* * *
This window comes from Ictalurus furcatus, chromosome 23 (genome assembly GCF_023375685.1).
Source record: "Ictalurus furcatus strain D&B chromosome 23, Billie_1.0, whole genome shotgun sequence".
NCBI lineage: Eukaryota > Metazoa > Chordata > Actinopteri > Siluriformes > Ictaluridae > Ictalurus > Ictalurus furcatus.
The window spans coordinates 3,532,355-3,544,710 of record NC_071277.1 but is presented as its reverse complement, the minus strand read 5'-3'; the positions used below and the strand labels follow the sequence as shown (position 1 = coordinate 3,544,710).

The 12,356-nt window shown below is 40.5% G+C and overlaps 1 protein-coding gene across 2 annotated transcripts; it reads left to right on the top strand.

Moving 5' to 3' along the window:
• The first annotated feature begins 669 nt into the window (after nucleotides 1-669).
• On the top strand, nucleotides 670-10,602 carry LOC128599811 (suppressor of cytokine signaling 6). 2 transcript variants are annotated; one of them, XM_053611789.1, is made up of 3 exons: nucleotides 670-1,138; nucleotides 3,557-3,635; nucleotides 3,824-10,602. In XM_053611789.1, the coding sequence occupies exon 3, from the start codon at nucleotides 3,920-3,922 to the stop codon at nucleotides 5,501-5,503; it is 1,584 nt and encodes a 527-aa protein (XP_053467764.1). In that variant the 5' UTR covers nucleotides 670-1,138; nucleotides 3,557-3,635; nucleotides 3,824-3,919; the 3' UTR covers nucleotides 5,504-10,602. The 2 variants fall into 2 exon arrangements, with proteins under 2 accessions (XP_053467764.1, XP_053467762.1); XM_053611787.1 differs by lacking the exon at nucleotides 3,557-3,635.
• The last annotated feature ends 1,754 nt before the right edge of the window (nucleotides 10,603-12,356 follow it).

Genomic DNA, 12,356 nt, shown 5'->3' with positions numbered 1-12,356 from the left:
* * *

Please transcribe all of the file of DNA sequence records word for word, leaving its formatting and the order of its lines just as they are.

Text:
This window comes from Ictalurus furcatus, chromosome 23 (genome assembly GCF_023375685.1).
Source record: "Ictalurus furcatus strain D&B chromosome 23, Billie_1.0, whole genome shotgun sequence".
NCBI lineage: Eukaryota > Metazoa > Chordata > Actinopteri > Siluriformes > Ictaluridae > Ictalurus > Ictalurus furcatus.
The window spans coordinates 3,532,355-3,544,710 of record NC_071277.1 but is presented as its reverse complement, the minus strand read 5'-3'; the positions used below and the strand labels follow the sequence as shown (position 1 = coordinate 3,544,710).

The 12,356-nt window shown below is 40.5% G+C and overlaps 1 protein-coding gene across 2 annotated transcripts; it reads left to right on the top strand.

Moving 5' to 3' along the window:
• The first annotated feature begins 669 nt into the window (after nucleotides 1-669).
• On the top strand, nucleotides 670-10,602 carry LOC128599811 (suppressor of cytokine signaling 6). 2 transcript variants are annotated; one of them, XM_053611789.1, is made up of 3 exons: nucleotides 670-1,138; nucleotides 3,557-3,635; nucleotides 3,824-10,602. In XM_053611789.1, the coding sequence occupies exon 3, from the start codon at nucleotides 3,920-3,922 to the stop codon at nucleotides 5,501-5,503; it is 1,584 nt and encodes a 527-aa protein (XP_053467764.1). In that variant the 5' UTR covers nucleotides 670-1,138; nucleotides 3,557-3,635; nucleotides 3,824-3,919; the 3' UTR covers nucleotides 5,504-10,602. The 2 variants fall into 2 exon arrangements, with proteins under 2 accessions (XP_053467764.1, XP_053467762.1); XM_053611787.1 differs by lacking the exon at nucleotides 3,557-3,635.
• The last annotated feature ends 1,754 nt before the right edge of the window (nucleotides 10,603-12,356 follow it).

Genomic DNA, 12,356 nt, shown 5'->3' with positions numbered 1-12,356 from the left: